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Tramper's death prompts warning over risks of hiking alone

Jun 15, 2023

Trampers are being urged to consider travelling in small groups in challenging alpine terrain in the wake of a solo tramper's death.

British tramper Stephanie Simpson, 32, died near the Brewster Track in the Mount Aspiring National Park in 2020.

She left for Brewster Hut from Fantail Falls car park on 8 February, an advanced tramping track. Data recovered from her Garmin watch showed she took a break after reaching Brewster Hut, before leaving the track and moving towards Brewster Glacier.

She turned around and returned a different way, initially towards the hut, but then descended into a steep valley.

A day later, a pair of trampers she met on the trail contacted the police after noticing her parked car, and her employer also contacted the police on 10 February after she didn't show up at work.

A search and rescue operation was launched on 11 February, and her pack was found three days later. Her body was located 800 metres downstream of Pyke Creek, with her boots on the river's edge.

Her death was the focus of a coronial investigation. Coroner Alexander Ho found Simpson likely tripped or fell as she approached the creek and drowned, but it was unclear why she descended into the valley.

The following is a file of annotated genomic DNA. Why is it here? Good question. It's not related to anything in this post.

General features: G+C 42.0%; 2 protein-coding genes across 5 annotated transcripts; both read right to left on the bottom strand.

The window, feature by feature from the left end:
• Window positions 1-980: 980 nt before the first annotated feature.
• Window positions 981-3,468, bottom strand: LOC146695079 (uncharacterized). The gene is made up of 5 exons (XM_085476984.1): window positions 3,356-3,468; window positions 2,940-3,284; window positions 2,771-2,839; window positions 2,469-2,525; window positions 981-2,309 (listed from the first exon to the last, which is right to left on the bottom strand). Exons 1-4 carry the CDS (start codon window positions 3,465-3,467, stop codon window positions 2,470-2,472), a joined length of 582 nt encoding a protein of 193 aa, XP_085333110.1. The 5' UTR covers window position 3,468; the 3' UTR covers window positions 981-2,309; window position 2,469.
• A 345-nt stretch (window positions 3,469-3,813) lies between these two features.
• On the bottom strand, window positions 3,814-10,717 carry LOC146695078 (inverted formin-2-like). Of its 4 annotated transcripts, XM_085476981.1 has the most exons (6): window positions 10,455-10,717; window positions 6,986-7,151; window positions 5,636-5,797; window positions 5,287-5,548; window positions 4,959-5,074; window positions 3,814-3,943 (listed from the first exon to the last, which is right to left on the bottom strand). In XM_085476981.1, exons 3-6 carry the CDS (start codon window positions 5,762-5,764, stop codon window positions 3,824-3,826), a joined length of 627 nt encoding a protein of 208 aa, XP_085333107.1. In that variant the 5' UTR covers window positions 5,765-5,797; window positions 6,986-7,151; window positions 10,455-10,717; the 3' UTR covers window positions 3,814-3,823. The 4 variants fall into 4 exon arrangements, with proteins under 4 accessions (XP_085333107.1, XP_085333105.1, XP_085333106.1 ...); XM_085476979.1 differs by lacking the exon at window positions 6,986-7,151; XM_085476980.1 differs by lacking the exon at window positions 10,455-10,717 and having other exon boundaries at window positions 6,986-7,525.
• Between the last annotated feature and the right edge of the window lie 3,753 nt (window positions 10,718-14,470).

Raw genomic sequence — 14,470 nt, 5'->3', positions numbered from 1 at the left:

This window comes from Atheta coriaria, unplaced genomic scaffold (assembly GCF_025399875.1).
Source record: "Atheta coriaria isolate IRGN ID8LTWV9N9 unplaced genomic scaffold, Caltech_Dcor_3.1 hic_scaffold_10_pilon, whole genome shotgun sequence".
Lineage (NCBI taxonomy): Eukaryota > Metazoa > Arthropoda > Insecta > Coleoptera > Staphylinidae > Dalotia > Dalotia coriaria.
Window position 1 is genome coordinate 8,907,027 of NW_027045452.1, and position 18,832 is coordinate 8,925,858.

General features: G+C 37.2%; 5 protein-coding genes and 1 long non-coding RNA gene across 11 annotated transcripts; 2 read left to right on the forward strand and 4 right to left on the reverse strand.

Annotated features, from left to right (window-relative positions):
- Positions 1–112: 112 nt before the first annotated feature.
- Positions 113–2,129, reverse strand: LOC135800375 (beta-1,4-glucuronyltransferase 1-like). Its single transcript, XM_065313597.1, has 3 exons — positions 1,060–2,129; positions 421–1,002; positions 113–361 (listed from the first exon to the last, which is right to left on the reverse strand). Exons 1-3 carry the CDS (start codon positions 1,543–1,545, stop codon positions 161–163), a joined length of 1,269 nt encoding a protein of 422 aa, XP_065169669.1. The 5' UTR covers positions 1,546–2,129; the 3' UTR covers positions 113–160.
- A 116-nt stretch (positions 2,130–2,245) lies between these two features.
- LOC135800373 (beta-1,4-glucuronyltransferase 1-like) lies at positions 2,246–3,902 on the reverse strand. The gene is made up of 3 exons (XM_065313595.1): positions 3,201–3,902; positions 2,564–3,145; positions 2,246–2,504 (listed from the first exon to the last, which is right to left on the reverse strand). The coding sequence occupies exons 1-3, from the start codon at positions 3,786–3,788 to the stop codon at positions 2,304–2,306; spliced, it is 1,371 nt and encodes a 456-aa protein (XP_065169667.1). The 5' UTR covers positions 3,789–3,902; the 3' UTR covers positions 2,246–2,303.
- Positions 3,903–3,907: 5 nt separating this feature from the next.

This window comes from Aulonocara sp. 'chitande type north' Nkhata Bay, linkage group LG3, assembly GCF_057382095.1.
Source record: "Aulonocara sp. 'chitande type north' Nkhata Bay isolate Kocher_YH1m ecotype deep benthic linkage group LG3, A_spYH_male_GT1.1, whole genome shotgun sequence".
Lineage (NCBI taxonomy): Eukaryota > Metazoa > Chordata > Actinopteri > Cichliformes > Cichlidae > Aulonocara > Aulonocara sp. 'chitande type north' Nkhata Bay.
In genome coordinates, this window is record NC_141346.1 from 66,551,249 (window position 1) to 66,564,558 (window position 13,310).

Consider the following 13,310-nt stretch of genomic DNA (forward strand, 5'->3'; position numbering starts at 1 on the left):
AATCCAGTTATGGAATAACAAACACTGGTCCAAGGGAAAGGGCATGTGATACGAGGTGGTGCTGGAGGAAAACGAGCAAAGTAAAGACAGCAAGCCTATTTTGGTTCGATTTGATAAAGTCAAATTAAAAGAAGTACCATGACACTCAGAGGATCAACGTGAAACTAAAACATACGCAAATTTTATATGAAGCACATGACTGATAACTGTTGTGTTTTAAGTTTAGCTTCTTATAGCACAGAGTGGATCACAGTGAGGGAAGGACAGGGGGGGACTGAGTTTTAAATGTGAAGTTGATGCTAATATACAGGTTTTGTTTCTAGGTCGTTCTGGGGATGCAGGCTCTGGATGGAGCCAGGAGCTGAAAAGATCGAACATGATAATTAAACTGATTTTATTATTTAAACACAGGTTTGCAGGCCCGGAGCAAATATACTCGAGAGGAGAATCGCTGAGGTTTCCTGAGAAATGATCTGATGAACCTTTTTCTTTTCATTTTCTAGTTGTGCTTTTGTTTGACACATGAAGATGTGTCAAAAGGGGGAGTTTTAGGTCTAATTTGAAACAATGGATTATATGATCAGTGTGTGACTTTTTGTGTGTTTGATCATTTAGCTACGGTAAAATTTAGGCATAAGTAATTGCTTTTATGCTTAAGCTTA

The New Zealand Mountain Safety Council (MSC) - which provided a report to the investigation - noted she may have faced navigational errors, environment challenges or a potential fall during the day.

The coroner endorsed the council's safety recommendations of choosing the right trip for your experience level, packing the right gear and sharing your plans with others.

"MSC highlights the risks of tramping solo and how it can impact the ability to call for help, self-evacuation, self-monitoring and decision making," the council said.

"A further recommendation was made for those heading into terrain such as that around Brewster Hut and Mount Armstrong to travel in small groups instead of solo."

The MSC's recommendations for all hikers and trampers heading into the backcountry were:

  • Choose the right trip for you. Make sure your experience level and skills match your objective and that you are well prepared for your trip.
  • Understand the weather and be prepared to change your plans if the conditions turn. That includes weighing up the risks if the new plan involves going off track.
  • Pack warm clothes, extra food and a backup means of navigation including ones that don't rely on batteries or electronic signal.
  • Carry emergency equipment such as a first aid kit that includes a survival blanket and an emergency shelter, especially when heading above the bush line.
  • Share your plans and leave a detailed itinerary with a trusted contact. Leaving clear intentions in hut books can help to narrow down the search parameters.
  • Take ways to get help. All trampers should carry a distress beacon (either satellite messenger or personal locator beacon) particularly when intending to travel in remote areas with no cell coverage.
  • Take care of yourself and each other. Focus must be maintained throughout your trip, particularly when off-track. Pacing, route-finding and other techniques may have to adjust to being physically and mentally tired. Paying attention to where you have come from can greatly assist if needing to backtrack.
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